Sarah Dunbar is one of the first black students to integrate the all-white Jefferson High School in 1959 Virginia. Although she was an honors student at her old school, she is put into remedial classes at this new high school, and she is tormented daily by the white students. She meets Linda Hairston, the daughter of one of the most vocal anti-integrationists and the editor of the local white paper. She has been taught her whole life that “separate but equal” is the natural way of things. When the two girls are forced to work together on a school project, they’re forced to confront truths about race and racism and their real feelings about each other.
Talley’s excellent debut novel is pretty much the epitome of required reading. This knockout of a novel combines the complex issues of race, sexual orientation, and the politics of power and weaves a story that is both memorable and compelling. With vivid characters, authentic attention to historical detail, and a message that never feels heavy-handed, Talley is an author to watch.
Credit is due to Talley’s ability as a writer to take a whole host of issues and never let them crowd or take over the story. At its core, this is a story about two girls who are struggling with their respective situations. Both girls have problems they must face and obstacles they have to overcome. Despite the fact that at the onset of the story, they each feel they could never understand the other, this proves to be patently untrue.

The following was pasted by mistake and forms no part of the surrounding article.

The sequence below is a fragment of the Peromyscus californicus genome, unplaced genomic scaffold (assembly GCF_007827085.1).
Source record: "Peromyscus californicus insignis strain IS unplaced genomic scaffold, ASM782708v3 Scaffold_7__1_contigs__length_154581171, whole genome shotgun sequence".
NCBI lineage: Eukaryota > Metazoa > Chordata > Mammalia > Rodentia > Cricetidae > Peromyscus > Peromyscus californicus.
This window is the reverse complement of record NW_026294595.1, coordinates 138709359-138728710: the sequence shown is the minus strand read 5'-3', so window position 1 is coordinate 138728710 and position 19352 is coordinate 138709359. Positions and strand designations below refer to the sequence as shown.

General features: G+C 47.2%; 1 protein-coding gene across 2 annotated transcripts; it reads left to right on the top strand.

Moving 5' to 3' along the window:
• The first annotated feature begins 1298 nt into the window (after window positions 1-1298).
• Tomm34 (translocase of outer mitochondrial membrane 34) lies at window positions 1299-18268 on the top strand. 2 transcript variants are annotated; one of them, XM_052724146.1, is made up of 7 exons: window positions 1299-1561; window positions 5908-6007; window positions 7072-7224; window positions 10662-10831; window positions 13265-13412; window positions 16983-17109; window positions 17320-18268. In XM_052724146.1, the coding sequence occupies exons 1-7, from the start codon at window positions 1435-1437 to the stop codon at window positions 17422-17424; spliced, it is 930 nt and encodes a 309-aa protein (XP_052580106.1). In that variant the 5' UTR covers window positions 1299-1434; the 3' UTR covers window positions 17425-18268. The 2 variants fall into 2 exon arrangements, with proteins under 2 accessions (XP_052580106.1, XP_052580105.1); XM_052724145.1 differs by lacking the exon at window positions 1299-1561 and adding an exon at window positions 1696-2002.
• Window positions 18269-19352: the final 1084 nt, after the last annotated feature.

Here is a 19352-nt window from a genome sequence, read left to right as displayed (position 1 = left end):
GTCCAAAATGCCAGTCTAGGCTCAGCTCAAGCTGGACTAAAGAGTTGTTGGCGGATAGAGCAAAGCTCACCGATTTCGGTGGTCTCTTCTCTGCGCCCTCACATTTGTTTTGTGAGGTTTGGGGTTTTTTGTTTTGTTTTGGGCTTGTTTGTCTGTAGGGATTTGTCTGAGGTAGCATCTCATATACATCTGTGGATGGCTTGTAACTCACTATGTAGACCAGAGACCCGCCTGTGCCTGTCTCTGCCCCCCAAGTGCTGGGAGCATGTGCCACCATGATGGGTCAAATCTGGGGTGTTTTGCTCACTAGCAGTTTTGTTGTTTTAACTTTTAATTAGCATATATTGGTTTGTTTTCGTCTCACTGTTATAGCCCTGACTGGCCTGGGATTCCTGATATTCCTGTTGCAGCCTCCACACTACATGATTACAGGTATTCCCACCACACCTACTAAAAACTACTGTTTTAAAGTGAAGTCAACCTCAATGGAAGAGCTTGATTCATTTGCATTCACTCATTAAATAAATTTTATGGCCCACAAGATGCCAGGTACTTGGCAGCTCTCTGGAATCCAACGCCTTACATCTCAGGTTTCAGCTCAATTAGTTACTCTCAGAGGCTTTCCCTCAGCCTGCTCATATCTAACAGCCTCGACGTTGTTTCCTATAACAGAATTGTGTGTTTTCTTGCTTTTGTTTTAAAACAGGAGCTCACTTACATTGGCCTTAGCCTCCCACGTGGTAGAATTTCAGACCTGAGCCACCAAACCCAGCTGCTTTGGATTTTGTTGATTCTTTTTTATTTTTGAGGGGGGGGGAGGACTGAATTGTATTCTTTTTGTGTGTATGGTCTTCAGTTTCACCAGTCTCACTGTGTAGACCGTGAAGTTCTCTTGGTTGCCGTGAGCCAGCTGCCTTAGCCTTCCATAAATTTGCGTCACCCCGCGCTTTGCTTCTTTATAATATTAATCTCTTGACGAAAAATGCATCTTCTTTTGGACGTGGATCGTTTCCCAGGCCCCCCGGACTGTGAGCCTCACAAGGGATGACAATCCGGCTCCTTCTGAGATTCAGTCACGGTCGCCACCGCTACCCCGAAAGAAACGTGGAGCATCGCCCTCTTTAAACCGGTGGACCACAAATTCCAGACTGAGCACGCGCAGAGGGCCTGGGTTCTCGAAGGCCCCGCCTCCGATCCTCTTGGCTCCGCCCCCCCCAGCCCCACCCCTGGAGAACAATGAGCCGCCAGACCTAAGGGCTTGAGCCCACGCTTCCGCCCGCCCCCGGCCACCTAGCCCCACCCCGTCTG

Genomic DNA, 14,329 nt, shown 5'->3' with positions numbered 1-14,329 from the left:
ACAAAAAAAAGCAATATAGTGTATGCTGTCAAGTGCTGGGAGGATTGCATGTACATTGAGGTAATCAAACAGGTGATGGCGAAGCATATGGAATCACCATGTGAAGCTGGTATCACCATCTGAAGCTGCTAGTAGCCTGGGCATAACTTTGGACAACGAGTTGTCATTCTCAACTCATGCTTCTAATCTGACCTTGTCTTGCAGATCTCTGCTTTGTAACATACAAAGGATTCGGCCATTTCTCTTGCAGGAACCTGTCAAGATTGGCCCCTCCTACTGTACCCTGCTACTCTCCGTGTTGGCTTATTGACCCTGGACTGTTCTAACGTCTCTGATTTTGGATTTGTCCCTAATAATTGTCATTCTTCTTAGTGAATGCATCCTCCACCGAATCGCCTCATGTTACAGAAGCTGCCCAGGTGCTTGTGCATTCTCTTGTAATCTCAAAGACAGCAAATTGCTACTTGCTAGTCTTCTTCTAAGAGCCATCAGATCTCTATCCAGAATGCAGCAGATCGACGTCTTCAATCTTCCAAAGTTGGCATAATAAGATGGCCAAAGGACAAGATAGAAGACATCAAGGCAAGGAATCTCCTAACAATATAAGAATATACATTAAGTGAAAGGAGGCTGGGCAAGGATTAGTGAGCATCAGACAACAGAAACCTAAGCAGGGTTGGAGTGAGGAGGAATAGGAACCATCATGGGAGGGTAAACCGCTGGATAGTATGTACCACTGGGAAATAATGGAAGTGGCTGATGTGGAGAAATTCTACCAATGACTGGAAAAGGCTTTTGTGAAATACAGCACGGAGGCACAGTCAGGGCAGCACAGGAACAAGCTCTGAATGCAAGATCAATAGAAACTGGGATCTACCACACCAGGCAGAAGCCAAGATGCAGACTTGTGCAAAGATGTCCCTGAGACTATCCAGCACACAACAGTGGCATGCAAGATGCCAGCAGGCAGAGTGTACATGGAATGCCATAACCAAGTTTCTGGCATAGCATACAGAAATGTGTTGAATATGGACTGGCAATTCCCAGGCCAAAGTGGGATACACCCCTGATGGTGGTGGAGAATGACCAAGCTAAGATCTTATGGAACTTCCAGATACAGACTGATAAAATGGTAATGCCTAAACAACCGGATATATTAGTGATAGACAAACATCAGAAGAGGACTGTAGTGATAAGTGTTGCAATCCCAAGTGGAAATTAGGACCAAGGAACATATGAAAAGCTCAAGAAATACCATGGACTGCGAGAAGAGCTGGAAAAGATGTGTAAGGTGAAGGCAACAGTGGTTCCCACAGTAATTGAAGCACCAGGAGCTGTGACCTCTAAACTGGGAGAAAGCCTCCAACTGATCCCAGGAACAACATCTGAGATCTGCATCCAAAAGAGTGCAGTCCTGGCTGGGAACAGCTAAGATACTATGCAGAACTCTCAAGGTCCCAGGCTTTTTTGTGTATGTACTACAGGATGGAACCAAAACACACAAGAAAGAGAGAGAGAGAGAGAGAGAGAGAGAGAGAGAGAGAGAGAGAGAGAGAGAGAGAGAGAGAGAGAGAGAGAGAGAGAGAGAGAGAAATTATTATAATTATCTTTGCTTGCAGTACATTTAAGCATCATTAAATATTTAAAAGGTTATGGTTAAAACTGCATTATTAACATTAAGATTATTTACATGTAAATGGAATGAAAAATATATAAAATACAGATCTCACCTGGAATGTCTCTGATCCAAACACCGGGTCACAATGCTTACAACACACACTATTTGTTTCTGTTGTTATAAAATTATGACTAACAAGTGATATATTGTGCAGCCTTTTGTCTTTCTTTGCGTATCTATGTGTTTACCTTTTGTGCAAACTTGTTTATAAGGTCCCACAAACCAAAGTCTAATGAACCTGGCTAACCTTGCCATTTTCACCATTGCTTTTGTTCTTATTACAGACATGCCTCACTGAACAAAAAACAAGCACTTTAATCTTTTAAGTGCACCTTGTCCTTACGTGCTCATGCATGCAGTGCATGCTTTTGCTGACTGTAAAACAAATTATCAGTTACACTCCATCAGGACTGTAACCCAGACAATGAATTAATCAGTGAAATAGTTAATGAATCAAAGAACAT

Good characterization makes this novel work on multiple levels. Both Sarah and Linda are given their own voices and each girl has real motivations for acting and thinking the way she does. Neither girl is there to simply “teach” a lesson to the other one. Their chemistry and their interactions with one another never feel forced. This is an excellent example of how to allow characters grow and change.
Despite the fact that Talley’s novel is firmly rooted in the past, in the very true, very disturbing events of desegregation in the late 50s and 60s, there’s a timelessness to the issues her characters face. Both girls are struggling with their sexual identities, with the politics of power and the systemic institutionalized racism they experience on a daily basis. While we have made some progress in the fifty-odd years since schools were forced to desegregate, we still have a long way to go. Talley’s book illustrates that, providing readers no easy answers but still allowing the book to have a hopeful, realistic conclusion.
This is a must-read, must-stock title. It fits in nicely with lessons about integration and the “massive resistance” movement, but it also works as a piece of stellar, sometimes brutal fiction. This is definitely one of the best books of 2014.
Lies We Tell Ourselves by Robin Talley. Harlequin Teen: 2014. Electronic galley accepted for review via Netgalley.